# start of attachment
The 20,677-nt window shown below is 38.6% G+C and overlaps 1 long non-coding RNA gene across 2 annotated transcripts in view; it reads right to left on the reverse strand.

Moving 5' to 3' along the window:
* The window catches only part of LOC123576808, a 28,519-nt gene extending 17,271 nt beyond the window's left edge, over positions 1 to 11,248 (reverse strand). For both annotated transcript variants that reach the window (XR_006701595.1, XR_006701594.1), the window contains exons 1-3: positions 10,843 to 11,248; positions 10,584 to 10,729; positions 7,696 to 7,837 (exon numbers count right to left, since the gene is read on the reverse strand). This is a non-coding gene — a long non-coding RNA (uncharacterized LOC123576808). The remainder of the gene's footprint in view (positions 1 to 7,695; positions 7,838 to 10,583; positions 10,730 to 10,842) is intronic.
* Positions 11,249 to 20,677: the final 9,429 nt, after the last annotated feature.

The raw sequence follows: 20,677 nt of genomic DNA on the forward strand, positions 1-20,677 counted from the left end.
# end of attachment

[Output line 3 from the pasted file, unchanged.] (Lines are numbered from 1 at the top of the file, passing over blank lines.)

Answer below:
* The window catches only part of LOC123576808, a 28,519-nt gene extending 17,271 nt beyond the window's left edge, over positions 1 to 11,248 (reverse strand). For both annotated transcript variants that reach the window (XR_006701595.1, XR_006701594.1), the window contains exons 1-3: positions 10,843 to 11,248; positions 10,584 to 10,729; positions 7,696 to 7,837 (exon numbers count right to left, since the gene is read on the reverse strand). This is a non-coding gene — a long non-coding RNA (uncharacterized LOC123576808). The remainder of the gene's footprint in view (positions 1 to 7,695; positions 7,838 to 10,583; positions 10,730 to 10,842) is intronic.